Monday, 26 July 2010

The Great Mind Game

Self-satisfied media tutting about the "unwinnable war" in Afghanistan has become so trite in recent weeks it almost beggars belief. Too many correspondents seem to genuinely believe they can offer fresh insight by repeating idle or well-worn truisms like "the Taliban insurgency cannot be defeated by military means alone", or even that (who knew?) "there'll be no ticker-tape victory parade in Kabul".

Call off the Red Arrows; quiet the Royal Marines Band; tell the Household Cavalry regiments they needn't have brought their horses and dress tunics to Helmand after all. What utter tosh. The fighting men and women are well aware of the severe limits to what they can achieve in combat, the knock-on consequences when civilians get caught in the crossfire, and - ultimately perhaps - hard truths about the times in war when it's necessary to consider making unpalatable deals with unbroken enemies. They also know that only through their daily fight, and its tragic cost in blood, can we press every advantage still available.

How many NATO generals are anticipating taking the salute at a WWII-style victory parade? Sometimes I think the almost century-old adage of "lions led by lambs", reinforced by the hapless general of Blackadder Goes Forth into the public consciousness, still beguiles the press today. The generals don't lack in experience, ability or judgment. It's a tribute to the quality of today's US army, for example, that an experienced, adroit counter-insurgency strategist like General Petraeus exists to instantly fill the vacuum left by the unfortunate recall of (the also highly able) General McCrystal to Washington.

The reality is the UK and US armed forces are among the elite few today with hard-won pedigree in fighting, more or less constantly, varied and tough opponents across the globe for the past 30 years. Bitter experience has taught them that counter-insurgency campaigns are not
black-and-white affairs, nor do they produce quick wins. Nor do they end with simple surrenders, total victories or grand parades.

Cancelled: full refunds for ticket-holders

The revelation of this week's classified US "Afghan War Diary", exposed by Wikileaks, certainly makes for some unhelpful service PR (to say the least), as well as providing fresh insight on the knife-edge situation in Afghanistan, but it doesn't alter the facts of the fight on the ground. It should not be forgotten that counter-insurgency in Iraq was almost unanimously angled by the media as an "unwinnable war", lost beyond redemption, before the tide was eventually turned through surge, grit and resolve. In Iraq there has been no glorious victory parade to celebrate the dwindling violence. But free elections have been held. European and regional airlines are now returning to Iraqi airports. Who'd have thought it possible back in 2007?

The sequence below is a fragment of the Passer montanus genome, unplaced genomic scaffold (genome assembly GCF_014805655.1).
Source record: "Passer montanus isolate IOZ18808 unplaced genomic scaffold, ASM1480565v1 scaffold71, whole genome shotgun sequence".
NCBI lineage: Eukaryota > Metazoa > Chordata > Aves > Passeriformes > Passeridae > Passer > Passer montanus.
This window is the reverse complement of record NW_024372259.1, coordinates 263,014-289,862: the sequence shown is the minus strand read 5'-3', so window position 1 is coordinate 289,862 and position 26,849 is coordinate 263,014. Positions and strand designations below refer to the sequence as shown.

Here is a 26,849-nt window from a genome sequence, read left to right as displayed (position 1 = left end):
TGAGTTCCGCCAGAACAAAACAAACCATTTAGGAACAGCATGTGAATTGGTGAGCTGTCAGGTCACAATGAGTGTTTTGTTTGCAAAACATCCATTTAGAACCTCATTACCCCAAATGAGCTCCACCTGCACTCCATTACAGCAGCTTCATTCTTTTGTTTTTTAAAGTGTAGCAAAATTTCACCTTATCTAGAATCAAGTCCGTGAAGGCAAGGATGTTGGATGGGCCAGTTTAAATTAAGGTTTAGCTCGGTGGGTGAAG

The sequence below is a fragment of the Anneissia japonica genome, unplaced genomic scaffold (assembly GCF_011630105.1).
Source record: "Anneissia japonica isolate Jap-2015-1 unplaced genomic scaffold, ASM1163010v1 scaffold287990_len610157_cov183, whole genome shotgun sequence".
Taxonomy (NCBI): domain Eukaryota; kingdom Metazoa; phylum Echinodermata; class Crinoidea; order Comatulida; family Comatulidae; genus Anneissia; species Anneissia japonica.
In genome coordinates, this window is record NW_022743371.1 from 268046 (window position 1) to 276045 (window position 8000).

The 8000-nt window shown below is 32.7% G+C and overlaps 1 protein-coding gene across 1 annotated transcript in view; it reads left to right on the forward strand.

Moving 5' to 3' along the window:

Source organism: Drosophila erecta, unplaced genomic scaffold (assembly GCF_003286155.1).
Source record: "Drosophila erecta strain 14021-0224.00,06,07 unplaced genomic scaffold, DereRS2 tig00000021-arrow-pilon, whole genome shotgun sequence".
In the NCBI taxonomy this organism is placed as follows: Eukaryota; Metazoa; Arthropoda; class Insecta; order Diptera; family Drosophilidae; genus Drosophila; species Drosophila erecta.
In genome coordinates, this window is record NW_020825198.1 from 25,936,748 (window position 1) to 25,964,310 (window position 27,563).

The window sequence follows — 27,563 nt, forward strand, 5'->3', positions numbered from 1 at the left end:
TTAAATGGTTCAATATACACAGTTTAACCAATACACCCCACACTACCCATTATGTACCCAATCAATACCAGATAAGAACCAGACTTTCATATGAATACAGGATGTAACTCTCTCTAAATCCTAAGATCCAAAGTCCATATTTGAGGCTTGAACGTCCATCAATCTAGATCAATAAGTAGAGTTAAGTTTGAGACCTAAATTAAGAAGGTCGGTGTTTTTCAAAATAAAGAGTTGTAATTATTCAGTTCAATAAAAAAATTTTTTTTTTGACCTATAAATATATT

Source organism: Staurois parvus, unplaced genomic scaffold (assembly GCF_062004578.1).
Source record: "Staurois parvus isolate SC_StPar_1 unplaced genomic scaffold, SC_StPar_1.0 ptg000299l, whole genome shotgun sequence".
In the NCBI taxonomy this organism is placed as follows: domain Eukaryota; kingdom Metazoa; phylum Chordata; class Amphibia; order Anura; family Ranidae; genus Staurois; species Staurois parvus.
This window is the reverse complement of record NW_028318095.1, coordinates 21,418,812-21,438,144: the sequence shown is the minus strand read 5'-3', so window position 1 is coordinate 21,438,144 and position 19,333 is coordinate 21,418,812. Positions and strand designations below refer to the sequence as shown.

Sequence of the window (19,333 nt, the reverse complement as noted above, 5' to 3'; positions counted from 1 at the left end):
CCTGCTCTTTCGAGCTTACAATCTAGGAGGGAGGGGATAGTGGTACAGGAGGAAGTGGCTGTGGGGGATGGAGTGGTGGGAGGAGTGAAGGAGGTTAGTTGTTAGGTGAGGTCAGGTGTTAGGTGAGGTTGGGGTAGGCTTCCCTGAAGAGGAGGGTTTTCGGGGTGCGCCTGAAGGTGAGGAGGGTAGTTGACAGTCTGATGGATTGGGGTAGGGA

Politicians in the UK have again voiced arbitrary (election-based) dates - this time 2015 - for military withdrawal from Afghanistan. Not even the best informed combatant, spook, diplomat or journalist yet knows what compromise deals or tentative peace scenario could emerge in the territory (I won't yet say country) over the coming years. What we can say is that while civilian deaths might continue to go unreported and underestimated, Taliban losses have also been consistently downplayed to a press and public squeamish even about enemy casualties.

The Taliban has made plenty of costly mistakes itself. Its zealots have cowed many vulnerable Afghans into compliance, but they have also terrorised a large proportion of the population into siding with coalition troops. Before switching to the current, highly successful tactic of peppering the roads with hidden IEDs, they were too easily tempted into the folly of open scraps against the weight of coalition firepower, including some suicidal frontal assaults made on British positions in Helmand in previous summers.

Nobody (aside, perhaps, from George W Bush) believed Afghanistan would be a quick win "over by Christmas". The historical precedent is for guerilla wars to span a decade or more. So for now the military will continue to prosecute its long war, without parades or ticker-tape, maximising what can be achieved, before eventual egress from Afghanistan.

Update on 30/07/2010: For a well considered news piece in response to the 'Afghan War Diary' leak and questions over current strategy and tactics in Afghanistan, see the article "Don't go back" in this week's Economist.

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